Saturday 11 December
The first visit was to Marybrook Mills at Drumnaconagher (J408520). At the end of the lane is a small two-storey building which was a hemstitching factory. It is undergoing renovation at present. Beside the house is a corn mill and a scutch mill. The owner Mr John Lewis Crosby gave a conducted tour of the premises. Outside is a very fine set of scales for weighing sacks of grain. There are both stone and iron weights. There is a corn-kiln in the building but it is out of use at the moment. There are three sets of stones driven by an internal water-wheel. There is also a combustion engine but it is not coupled to the water-wheel. Two sets of millstones are French burr and the other is Derbyshire grit. There is also a vertical set of stones of concrete covered with emery. The mill produces wholemeal flour in small bags for retail outlets and in large sacks for the bakeries. The scutch-mill also has an internal water-wheel. This drives a horizontal flax-breaker and ten sets of scutching blades. At the rear of the building is a dash churn which is also driven by the water-wheel. The building houses a small collection of rural artefacts. There are extensive waterworks associated with the mills and there is an eel-weir. The building beside the scutch-mill houses a turbine scutcher which may be belt-driven from any available source.
The group was joined by Dr Baillie who was to be our guide for the afternoon. The remains of Ballynahinch Railway Station (J368526) were viewed. This large building is now roofless and the ticket office, waiting-rooms, etc. have been demolished. There are some traces of the platforms. The large good sheds attached to the main building are still in use for other purposes. The main station building is a bus garage.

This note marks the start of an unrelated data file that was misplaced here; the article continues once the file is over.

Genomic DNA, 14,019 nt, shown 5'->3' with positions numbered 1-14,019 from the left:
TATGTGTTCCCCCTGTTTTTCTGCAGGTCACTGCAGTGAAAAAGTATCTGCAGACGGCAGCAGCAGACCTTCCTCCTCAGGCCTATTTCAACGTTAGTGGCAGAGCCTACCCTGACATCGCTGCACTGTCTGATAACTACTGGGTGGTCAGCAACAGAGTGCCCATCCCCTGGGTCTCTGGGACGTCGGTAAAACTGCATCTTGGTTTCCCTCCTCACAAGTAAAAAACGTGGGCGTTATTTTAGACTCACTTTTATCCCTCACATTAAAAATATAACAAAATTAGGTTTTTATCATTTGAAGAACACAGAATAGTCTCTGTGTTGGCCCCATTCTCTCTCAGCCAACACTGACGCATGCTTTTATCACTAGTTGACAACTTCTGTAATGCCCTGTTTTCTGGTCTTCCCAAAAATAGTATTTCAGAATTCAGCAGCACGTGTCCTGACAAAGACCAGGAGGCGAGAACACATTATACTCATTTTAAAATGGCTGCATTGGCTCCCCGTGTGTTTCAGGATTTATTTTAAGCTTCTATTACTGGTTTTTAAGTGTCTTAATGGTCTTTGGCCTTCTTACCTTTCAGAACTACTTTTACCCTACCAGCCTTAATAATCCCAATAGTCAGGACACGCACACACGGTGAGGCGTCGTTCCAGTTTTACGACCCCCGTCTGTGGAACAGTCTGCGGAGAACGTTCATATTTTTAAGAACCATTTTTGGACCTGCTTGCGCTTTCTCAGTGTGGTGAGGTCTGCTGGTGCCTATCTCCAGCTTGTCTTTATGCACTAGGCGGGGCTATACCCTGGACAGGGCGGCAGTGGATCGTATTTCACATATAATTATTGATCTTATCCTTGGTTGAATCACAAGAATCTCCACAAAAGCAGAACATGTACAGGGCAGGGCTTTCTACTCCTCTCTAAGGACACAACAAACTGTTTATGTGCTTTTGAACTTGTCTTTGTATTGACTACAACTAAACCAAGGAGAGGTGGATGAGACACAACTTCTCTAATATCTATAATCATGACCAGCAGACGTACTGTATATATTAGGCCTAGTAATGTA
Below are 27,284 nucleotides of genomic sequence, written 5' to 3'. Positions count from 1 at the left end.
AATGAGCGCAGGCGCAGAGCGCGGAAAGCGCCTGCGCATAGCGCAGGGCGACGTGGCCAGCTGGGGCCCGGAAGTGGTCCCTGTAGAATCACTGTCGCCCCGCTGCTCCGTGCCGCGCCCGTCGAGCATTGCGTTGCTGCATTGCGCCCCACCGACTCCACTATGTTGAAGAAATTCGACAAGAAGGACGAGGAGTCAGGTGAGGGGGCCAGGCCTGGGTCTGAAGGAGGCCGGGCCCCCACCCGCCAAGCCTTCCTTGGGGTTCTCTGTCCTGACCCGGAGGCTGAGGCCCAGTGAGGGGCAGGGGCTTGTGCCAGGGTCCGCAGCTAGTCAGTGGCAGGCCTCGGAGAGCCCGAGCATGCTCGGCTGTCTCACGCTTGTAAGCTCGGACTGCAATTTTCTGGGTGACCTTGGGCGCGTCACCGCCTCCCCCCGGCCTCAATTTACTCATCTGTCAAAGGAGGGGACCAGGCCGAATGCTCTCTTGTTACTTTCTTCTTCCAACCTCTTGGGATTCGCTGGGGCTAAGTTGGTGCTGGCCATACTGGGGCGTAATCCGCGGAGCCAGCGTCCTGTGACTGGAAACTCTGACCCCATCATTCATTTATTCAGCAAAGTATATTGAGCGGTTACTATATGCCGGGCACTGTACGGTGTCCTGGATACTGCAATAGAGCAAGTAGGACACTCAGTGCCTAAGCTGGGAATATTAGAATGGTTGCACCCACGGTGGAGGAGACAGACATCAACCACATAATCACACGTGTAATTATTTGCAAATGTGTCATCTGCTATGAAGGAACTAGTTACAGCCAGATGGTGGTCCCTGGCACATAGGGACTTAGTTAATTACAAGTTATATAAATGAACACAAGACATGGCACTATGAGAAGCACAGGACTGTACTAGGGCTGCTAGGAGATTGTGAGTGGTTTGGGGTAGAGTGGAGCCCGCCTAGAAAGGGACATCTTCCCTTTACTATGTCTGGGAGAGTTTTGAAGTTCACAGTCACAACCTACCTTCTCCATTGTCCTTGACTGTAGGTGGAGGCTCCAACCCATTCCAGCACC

Ballynahinch 1st Presbyterian Church (J367525) was erected in 1751. Rev John Strong was the minister at that time. It was originally a T-shaped structure but it is now cruciform. The interior is furnished in typical fashion with three galleries. Dr Baillie gave an account of the Battle of Ballynahinch and other associated skirmishes in 1798. The Courthouse which existed at the time of the battle was viewed. It has been greatly altered.
Harris's Mill was visited (J373517). It was built in 1816 and has a metal water-wheel which is supplemented by a diesel engine. The mill is currently in use for producing animal feed. Beside it are the remains of a scutch-mill. The interior of this was not viewed.
Magheradrool Church (J379513) is a small rectangular structure with a stone dated 1607. The graveyard is entered through the roofless remains of a gatehouse. Many of the gravestones are plain. Some of them have crude initials and simple incised crosses. Most of the stones with inscriptions are 19th century. One stone, dated June 9th 1798, is to Richard Cordner of Ballynahinch. His death occurred on the weekend before the Battle of Ballynahinch and he may have been the man who was reported killed in a disturbance in the town at that time.
The Assembly Rooms at The Spa (J365494) were viewed from the outside. This two storey building has very large windows and is now a Masonic Hall. Close by is the last remaining pump-house which houses two pumps, one of which has fallen over. It is a small octagonal building. Spa Waters are still for sale but are now rubbed on instead of being consumed.